Mining for Gold: A Rare Stover Model U Gets a Makeover

A 1913 8 hp Stover Model U used for crushing gold and silver in the mines of New Mexico is restored and running.


| August/September 2017



Stover Type U

Mark Winscott's 1913 8 hp Stover Type U.

Photo by Mark Winscott

1913 8 hp Stover Type U

Manufacturer: Stover Manufacturing & Engine Co., Freeport, IL
Year: 1913
Serial Number: OE50391
Horsepower: 8 hp @ 300rpm
Bore & stroke: 6in x 12in
Engine Weight: 2,300lb
Flywheel dia: 42in x 3in
Flywheel Weight: 373lb
Ignition: Igniter w/coil and battery
Governing: Hit-and-miss flyweights
Cooling: Hopper, 15 gallons


Gold nuggets are attractive to most folk, as is silver ore. A lot of effort has been expended to find, grind and sell gold and silver. Precious metal mining in central New Mexico has a short but diverse history, stretching from the ghost town of Bland, New Mexico (including the better known Albemarle Mine), south to Los Cerrillos, on to Madrid (where coal was mined for heating nearby boilers for power) and farther south to San Pedro. The smaller San Pedro mountain chain south of Santa Fe was the site of many precious metal mining claims in the late 1800s to the early 1900s. Many “one-lunger” engines, likely melted down for their steel once their work life was over, were employed in the day to power air compressors, mine hoists, rock crushers and electrical systems.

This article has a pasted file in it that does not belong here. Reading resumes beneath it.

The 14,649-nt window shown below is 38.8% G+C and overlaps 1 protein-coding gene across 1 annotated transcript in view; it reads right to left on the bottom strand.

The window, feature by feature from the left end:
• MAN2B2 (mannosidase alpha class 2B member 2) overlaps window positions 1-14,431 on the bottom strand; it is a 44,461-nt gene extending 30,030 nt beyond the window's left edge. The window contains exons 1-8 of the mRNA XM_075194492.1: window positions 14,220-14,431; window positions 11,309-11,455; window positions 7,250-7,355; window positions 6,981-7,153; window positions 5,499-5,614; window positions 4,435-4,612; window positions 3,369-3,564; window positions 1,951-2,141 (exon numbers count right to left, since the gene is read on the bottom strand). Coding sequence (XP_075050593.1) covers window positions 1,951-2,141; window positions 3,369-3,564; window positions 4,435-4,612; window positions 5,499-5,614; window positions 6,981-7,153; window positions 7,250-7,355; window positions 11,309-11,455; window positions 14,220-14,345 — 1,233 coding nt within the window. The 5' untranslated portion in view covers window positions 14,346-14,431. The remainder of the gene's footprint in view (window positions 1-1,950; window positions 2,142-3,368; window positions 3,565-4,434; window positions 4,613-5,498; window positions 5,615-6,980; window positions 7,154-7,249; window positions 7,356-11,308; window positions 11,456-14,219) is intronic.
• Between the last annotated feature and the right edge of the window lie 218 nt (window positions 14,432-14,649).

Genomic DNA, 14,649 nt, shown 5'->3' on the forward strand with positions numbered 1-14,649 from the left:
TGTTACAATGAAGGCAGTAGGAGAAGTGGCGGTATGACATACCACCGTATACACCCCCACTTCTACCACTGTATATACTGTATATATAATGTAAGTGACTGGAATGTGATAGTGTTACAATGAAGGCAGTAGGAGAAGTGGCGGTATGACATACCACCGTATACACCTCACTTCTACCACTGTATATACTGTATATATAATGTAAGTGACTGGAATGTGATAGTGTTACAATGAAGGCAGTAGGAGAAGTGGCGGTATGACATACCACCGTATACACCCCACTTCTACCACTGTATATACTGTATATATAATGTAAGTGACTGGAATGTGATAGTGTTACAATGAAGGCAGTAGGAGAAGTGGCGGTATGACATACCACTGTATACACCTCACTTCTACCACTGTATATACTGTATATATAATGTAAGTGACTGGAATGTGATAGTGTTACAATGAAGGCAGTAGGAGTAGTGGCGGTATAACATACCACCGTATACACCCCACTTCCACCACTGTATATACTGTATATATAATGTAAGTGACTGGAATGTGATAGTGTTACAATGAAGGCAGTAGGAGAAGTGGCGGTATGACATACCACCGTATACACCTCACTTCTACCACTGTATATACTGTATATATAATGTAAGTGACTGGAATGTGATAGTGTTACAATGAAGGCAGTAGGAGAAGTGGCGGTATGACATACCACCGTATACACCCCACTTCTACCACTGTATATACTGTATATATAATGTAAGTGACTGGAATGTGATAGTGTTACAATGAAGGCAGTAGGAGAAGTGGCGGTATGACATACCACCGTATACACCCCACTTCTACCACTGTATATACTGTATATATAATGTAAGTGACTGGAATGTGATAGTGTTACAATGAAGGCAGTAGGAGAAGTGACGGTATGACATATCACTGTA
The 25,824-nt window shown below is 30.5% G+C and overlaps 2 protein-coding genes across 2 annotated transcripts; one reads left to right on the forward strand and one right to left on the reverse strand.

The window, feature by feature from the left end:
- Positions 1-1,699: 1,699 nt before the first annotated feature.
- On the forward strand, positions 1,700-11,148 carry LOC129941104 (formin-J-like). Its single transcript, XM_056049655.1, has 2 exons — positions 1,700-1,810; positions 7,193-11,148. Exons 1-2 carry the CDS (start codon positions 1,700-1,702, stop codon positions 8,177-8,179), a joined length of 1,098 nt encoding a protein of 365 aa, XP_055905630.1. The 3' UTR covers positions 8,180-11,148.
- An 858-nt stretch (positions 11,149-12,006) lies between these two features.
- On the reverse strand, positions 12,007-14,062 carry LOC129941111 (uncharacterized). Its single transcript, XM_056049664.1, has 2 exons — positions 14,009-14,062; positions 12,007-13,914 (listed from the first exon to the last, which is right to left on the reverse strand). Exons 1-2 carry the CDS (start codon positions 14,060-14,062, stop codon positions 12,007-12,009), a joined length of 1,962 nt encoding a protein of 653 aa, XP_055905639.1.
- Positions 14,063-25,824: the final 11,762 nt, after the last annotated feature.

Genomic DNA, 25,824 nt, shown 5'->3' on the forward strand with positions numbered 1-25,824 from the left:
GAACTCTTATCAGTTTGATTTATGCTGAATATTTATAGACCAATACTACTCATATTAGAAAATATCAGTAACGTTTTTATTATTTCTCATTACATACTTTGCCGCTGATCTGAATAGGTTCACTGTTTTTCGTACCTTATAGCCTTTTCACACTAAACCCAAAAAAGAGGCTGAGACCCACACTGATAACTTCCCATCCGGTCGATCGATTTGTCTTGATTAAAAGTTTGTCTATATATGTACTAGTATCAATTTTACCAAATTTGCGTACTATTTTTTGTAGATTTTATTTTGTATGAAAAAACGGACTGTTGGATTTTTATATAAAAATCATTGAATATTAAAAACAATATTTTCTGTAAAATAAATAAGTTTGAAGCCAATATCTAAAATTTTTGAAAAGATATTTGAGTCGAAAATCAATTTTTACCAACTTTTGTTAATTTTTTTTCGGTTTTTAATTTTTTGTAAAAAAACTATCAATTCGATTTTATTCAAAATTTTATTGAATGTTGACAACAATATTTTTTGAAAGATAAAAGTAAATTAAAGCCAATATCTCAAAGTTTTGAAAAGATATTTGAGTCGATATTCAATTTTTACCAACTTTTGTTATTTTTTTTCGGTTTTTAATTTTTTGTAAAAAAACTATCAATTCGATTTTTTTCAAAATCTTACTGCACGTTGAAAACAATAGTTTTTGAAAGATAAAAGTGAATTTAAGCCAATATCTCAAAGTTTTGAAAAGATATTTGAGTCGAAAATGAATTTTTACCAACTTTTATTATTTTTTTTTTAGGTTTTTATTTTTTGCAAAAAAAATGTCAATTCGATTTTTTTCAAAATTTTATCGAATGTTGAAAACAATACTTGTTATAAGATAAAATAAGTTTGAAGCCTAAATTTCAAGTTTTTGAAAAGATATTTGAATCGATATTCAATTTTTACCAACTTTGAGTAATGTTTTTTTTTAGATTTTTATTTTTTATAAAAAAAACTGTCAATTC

The Stover

This 1913 8 hp Model U Stover was purchased for the intent of crushing gold and silver ore from the San Pedro Mine in the then-bustling San Pedro, New Mexico, mining community one year prior to the start of World War I. It was manufactured in Freeport, Illinois, shipped through the John Deere Plow Co., Kansas City, Missouri, and then arrived in San Pedro.

It is suspected that the engine also powered water pumps for removing water from deeper shafts. Today, some of the shafts are full of water. Sometime around 1950, the engine was moved 5 miles to a Hyer, New Mexico, cattle ranch to pump well water. Then around 1985, the engine was moved to its current site at Camp Oro Quay, New Mexico. The camp retains some artifacts from the mining era for youth educational purposes. Staff and kids have really enjoyed seeing and studying this antique, now restored and running. Few schools today have an engine or shop class that would teach engine operating mechanics. The Stover has an open-crankcase, allowing camp staff to teach interested kids how an engine operates.

Engine inventory

Due to its age and multiple use locations – and who knows how many operators – the engine had been pillaged for brass parts and experienced several cold weather freezes. Given the Model U’s rarity, we’re fortunate to have it around and in working condition.